Recently, they came out with another poll of historians ranking the presidents. Lincoln came out on top followed by Washington. In my mind, General Washington is and always should be at the top of the list. I believe there is no other person who is more important in the history of the United States of America.  In many regards, if it were not for him, there very well may not have been a President Lincoln, or William Henry Harrison or Warren G. Harding. He should be studied more in school and his day should remain. Instead of using my words to put out a  full biography, instead, I am choosing on this day to commemorate his birth and life with some verbiage put out by historian David Hackett Fischer from Washington’s Crossing; (New York: Oxford University Press, 2004) 7-8.

“He was a big man, immaculate in dress, and of such charismatic presence that he filled the street even when he rode alone. A crowd gathered to watch him go by, as if he were a one-man parade. Children bowed and bobbed to him. Soldiers called him ‘Your Excellency,’ a title rare in America. Gentlemen doffed their hats and spoke his name with deep respect: General Washington.”

“As he came closer, his features grew more distinct. In 1776, we would not have recognized him from the Stuart painting that we know too well. At the age of forty-two, he looked young, lean, and very fit-more so than we remember him. He had the sunburned, storm-beaten face of a man who lived much of his life in the open. His hair was a light hazel-brown, thinning around the temples. Beneath a high forehead, a broad Roman nose bore a few small scars of smallpox. People remembered his soft blue-gray eyes, set wide apart and deep in their sockets. The lines around his eyes gave an unexpected hint of laughter. A Cambridge lady remarked on his ‘appearance of good humor.’ A Hessian observed that a ‘slight smile in his expression when he spoke inspired affection and respect.’ Many were impressed by his air of composure and surprised by his modesty.”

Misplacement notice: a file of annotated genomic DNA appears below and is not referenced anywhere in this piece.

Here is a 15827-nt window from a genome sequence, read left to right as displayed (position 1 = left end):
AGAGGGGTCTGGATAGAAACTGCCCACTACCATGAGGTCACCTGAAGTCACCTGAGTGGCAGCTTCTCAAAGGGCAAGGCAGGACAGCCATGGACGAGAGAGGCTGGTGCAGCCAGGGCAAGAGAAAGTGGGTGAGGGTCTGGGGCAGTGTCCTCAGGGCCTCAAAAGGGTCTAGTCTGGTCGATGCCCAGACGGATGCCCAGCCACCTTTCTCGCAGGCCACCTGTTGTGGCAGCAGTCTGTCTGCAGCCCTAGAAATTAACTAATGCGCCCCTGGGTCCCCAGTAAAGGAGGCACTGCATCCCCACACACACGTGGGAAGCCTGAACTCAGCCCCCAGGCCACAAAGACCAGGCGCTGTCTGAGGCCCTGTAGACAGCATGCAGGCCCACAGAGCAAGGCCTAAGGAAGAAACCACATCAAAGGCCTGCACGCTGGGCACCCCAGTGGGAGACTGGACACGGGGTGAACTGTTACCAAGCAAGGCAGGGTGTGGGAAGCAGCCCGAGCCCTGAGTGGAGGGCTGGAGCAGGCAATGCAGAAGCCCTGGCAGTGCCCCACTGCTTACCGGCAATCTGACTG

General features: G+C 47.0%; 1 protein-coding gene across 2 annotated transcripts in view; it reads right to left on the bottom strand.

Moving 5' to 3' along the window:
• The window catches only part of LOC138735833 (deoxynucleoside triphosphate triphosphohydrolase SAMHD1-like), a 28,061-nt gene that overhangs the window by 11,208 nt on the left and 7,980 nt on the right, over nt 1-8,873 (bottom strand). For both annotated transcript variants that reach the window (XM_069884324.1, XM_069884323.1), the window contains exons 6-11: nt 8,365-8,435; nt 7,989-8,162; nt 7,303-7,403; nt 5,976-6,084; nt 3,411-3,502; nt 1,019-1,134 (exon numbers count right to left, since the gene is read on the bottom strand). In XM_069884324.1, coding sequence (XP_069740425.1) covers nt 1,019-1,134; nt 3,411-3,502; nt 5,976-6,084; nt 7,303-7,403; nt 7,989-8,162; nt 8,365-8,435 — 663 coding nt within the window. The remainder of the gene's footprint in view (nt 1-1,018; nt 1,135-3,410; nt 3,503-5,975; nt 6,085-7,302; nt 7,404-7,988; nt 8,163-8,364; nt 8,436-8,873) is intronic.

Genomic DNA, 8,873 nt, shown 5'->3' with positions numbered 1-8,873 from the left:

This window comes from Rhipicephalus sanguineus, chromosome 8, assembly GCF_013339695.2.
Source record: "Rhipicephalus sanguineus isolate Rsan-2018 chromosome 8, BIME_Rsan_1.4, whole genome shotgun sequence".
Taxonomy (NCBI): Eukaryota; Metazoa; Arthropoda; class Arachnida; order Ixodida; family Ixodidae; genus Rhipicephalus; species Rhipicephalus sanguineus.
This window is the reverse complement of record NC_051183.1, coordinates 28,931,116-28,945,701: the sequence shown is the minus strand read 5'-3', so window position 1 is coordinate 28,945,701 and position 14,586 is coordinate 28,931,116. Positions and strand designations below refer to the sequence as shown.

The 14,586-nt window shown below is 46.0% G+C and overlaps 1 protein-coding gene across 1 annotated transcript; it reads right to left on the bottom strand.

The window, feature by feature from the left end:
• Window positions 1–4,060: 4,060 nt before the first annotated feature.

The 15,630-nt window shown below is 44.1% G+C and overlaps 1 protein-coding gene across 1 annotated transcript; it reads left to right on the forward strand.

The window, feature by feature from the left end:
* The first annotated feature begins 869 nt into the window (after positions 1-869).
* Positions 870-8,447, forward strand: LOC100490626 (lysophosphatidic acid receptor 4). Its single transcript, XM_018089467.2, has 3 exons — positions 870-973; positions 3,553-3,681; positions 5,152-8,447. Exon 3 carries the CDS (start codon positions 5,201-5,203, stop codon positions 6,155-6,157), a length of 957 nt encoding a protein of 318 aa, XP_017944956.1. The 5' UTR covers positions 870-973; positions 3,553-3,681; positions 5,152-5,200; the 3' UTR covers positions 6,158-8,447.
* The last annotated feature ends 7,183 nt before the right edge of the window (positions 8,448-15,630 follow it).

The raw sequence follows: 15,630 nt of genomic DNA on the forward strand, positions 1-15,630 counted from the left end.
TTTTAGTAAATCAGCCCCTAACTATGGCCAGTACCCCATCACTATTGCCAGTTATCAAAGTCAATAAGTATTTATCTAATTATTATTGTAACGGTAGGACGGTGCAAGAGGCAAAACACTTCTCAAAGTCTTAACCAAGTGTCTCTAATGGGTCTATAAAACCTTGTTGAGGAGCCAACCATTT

Fort Necessity Wasn't Much of a Fort

George Washington wasn’t always wildly successful but his life certainly is marked by perverence and a sense of duty.  In 1754, the Governor of Virginia sent a militia force into the Ohio Valley to challenge French expansion in that area.  A young, inexperienced colonel by the name of George Washington was put in command.  Washington and his men camped at Fort Necessity, which  was but a crude outpost not far from the far more substantial French fortification in what is present day Pittsburgh, or more specifically, about where Three Rivers Stadium housed the Pittsburgh Steelers and Pittsburgh Pirates.   A detachment from the France’s Fort Duquesne was attacked by Washington’s forces but a French counterattack left Washington and his soldiers surrounded.  After 1/3 of the British had died, Washington surrendered .  The British were allowed to leave but this marked the beginning of the French and Indian War.

Washington's Daring Trek To Trenton and Then Princeton

By the spring of 1775, the Continental Congress established and made George Washington the singular commander in chief.  While the Fort Necessity escapade was somewhat of a fiasco, he had more military experience than any other American-born officer who was available.  He had been an early advocate of Independence and that was important since about a third of the colonists remained loyal to the crown, a third was riding the fence and the third that favored independence initially included a portion whose support was soft.   But, above all, the reason the Continential Congress chose the aristicrat-planter from Virginia was that he was admired, respected and trusted by nearly every Patriot.